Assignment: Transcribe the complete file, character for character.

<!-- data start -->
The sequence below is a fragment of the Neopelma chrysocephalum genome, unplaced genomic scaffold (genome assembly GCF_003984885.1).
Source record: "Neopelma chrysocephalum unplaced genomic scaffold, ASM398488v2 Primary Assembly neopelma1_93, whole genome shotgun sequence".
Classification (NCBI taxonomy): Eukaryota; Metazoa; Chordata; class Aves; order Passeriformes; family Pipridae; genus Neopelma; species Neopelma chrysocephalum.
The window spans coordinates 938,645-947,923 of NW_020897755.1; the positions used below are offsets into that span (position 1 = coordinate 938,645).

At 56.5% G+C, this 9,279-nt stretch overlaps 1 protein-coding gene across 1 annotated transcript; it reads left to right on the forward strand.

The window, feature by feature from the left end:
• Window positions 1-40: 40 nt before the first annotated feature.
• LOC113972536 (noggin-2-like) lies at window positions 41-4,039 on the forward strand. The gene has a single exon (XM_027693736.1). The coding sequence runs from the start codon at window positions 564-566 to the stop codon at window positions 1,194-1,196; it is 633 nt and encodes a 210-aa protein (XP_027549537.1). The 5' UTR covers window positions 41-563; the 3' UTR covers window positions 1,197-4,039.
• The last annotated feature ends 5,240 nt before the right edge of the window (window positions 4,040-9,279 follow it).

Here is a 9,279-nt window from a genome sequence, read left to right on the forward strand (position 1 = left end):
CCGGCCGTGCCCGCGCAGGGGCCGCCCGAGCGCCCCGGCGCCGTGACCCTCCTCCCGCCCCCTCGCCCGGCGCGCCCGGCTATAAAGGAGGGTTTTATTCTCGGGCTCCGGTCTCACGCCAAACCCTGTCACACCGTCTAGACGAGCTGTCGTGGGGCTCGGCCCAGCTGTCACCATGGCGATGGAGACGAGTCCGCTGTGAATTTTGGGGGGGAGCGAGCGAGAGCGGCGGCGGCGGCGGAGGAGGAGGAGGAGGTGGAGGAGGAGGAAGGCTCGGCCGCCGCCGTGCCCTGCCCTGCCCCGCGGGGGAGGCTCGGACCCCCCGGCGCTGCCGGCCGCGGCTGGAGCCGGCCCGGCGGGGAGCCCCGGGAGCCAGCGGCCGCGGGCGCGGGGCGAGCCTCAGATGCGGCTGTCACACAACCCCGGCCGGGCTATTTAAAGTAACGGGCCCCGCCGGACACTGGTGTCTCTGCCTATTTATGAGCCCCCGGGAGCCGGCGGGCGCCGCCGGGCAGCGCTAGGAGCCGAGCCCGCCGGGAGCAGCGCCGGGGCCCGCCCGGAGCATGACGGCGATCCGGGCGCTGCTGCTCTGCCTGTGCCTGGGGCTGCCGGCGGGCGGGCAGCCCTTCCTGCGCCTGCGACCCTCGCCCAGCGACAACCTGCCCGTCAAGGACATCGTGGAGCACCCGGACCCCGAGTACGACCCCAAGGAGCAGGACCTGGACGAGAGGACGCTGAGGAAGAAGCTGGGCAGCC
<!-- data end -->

The sequence below is a fragment of the Neopelma chrysocephalum genome, unplaced genomic scaffold (genome assembly GCF_003984885.1).
Source record: "Neopelma chrysocephalum unplaced genomic scaffold, ASM398488v2 Primary Assembly neopelma1_93, whole genome shotgun sequence".
Classification (NCBI taxonomy): Eukaryota; Metazoa; Chordata; class Aves; order Passeriformes; family Pipridae; genus Neopelma; species Neopelma chrysocephalum.
The window spans coordinates 938,645-947,923 of NW_020897755.1; the positions used below are offsets into that span (position 1 = coordinate 938,645).

At 56.5% G+C, this 9,279-nt stretch overlaps 1 protein-coding gene across 1 annotated transcript; it reads left to right on the forward strand.

The window, feature by feature from the left end:
• Window positions 1-40: 40 nt before the first annotated feature.
• LOC113972536 (noggin-2-like) lies at window positions 41-4,039 on the forward strand. The gene has a single exon (XM_027693736.1). The coding sequence runs from the start codon at window positions 564-566 to the stop codon at window positions 1,194-1,196; it is 633 nt and encodes a 210-aa protein (XP_027549537.1). The 5' UTR covers window positions 41-563; the 3' UTR covers window positions 1,197-4,039.
• The last annotated feature ends 5,240 nt before the right edge of the window (window positions 4,040-9,279 follow it).

Here is a 9,279-nt window from a genome sequence, read left to right on the forward strand (position 1 = left end):
CCGGCCGTGCCCGCGCAGGGGCCGCCCGAGCGCCCCGGCGCCGTGACCCTCCTCCCGCCCCCTCGCCCGGCGCGCCCGGCTATAAAGGAGGGTTTTATTCTCGGGCTCCGGTCTCACGCCAAACCCTGTCACACCGTCTAGACGAGCTGTCGTGGGGCTCGGCCCAGCTGTCACCATGGCGATGGAGACGAGTCCGCTGTGAATTTTGGGGGGGAGCGAGCGAGAGCGGCGGCGGCGGCGGAGGAGGAGGAGGAGGTGGAGGAGGAGGAAGGCTCGGCCGCCGCCGTGCCCTGCCCTGCCCCGCGGGGGAGGCTCGGACCCCCCGGCGCTGCCGGCCGCGGCTGGAGCCGGCCCGGCGGGGAGCCCCGGGAGCCAGCGGCCGCGGGCGCGGGGCGAGCCTCAGATGCGGCTGTCACACAACCCCGGCCGGGCTATTTAAAGTAACGGGCCCCGCCGGACACTGGTGTCTCTGCCTATTTATGAGCCCCCGGGAGCCGGCGGGCGCCGCCGGGCAGCGCTAGGAGCCGAGCCCGCCGGGAGCAGCGCCGGGGCCCGCCCGGAGCATGACGGCGATCCGGGCGCTGCTGCTCTGCCTGTGCCTGGGGCTGCCGGCGGGCGGGCAGCCCTTCCTGCGCCTGCGACCCTCGCCCAGCGACAACCTGCCCGTCAAGGACATCGTGGAGCACCCGGACCCCGAGTACGACCCCAAGGAGCAGGACCTGGACGAGAGGACGCTGAGGAAGAAGCTGGGCAGCC